Kerberos is an authentication and key-distribution protocol. It allows peers such as clients and servers (called “security principals”) to prove their identities to one another, as well as to secure subsequent communication between them. It requires authentication servers called “Key Distribution Centers,” or KDCs, to be available over the network in order for authentication to take place, though not every member always needs access to a KDC for every operation (e.g. a server does not need to contact a KDC, but the client does), and credentials are normally cached so that fewer network round trips are required. The caching mechanism provides single-signon in a way which is more secure than caching your password, since the cached credentials expire after some time and cannot be used to change your password. It also has a built-in notion of federation between Kerberos security domains, called “realms.” One of the big practical benefits of Kerberos is that it is the most pervasively implemented and available system of its kind: it is usable in a variety of protocols via abstraction schemes like SASL and GSSAPI, and these are widely implemented on many platforms, including Unix and Windows. Popular clients and servers for diverse protocols and applications including IMAP, POP, SMTP, SSH, LDAP, Subversion, NFS, HTTP, etc. support Kerberos and can be secured (to varying degrees) with a single infrastructure.
RADIUS provides for authentication, authorization, and accounting (“AAA”) in a single protocol. It is mostly used by network devices such as routers, switches, VPN gateways, WiFi access points, etc. to provide authentication for administrative access as well as for users, and then also to provide authorization (what users are allowed to do) and accounting (logging of actions). Authentication happens via a variety of independent mechanisms tunneled over RADIUS, such as EAP, PEAP, and MS-CHAP.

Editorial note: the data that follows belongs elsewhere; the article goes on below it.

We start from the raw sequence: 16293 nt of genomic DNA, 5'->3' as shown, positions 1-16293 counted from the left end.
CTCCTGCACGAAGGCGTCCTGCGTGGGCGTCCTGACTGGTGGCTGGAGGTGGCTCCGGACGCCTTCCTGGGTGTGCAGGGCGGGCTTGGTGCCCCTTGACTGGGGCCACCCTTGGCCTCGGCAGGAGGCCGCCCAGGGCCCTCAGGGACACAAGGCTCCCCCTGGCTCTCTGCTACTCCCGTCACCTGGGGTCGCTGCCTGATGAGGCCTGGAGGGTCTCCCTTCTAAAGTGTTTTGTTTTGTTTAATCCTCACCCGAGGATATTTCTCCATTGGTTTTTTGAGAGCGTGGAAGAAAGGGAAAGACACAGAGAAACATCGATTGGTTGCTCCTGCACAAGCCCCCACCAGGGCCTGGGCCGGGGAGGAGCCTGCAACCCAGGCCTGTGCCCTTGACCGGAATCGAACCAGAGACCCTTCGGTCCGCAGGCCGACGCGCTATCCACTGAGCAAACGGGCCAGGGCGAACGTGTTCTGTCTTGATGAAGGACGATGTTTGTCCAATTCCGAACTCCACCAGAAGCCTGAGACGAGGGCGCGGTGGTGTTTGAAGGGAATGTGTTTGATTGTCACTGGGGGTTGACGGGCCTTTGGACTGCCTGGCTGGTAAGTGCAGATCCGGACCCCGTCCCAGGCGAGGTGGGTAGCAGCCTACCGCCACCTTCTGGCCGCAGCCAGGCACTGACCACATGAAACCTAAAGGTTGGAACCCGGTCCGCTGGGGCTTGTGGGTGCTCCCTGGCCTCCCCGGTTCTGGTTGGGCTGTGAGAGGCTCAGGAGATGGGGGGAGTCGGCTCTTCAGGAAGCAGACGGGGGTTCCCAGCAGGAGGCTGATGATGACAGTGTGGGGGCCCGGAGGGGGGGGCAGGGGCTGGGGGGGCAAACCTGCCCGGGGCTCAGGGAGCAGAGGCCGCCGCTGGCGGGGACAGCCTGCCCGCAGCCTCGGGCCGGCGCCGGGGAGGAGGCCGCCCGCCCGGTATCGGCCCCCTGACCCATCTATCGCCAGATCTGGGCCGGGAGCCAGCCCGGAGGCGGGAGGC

LDAP is a directory-access protocol: an LDAP server stores information about nodes named via X.500 “distinguished names,” the same as you see in X.509 public-key certificates, e.g. “CN=Richard E. Silverman, ST=NY, O=My Company”. Nodes have attributes, and LDAP clients query the server for the attributes of given nodes in a variety of ways, including searches of whole subtrees of the node namespace, pattern matching, and filters indicating which attributes should be returned.
There is often some confusion about LDAP being an “authentication protocol,” which is not its primary purpose. This is because many systems which need to verify a username/password pair offer “LDAP authentication” as a way of doing it. What this means is that the system will contact an LDAP server, authenticate to it with the supplied username and password, and then just disconnect without issuing an LDAP directory query. Thus, it uses the security of LDAP as a password-verification service. It is the same as if it used SSH to log into a given host, and then just immediately logged out, using the success or failure of the login to validate the user’s password.
“Active Directory” is a Microsoft marketing, product, and technical term. It does not refer to a single protocol like the terms above; rather, it names an overarching system comprising several protocols (including Kerberos, LDAP, and DNS), implemented by the “domain controllers,” which provides comprehensive security, naming, and management services to a collection of Windows hosts.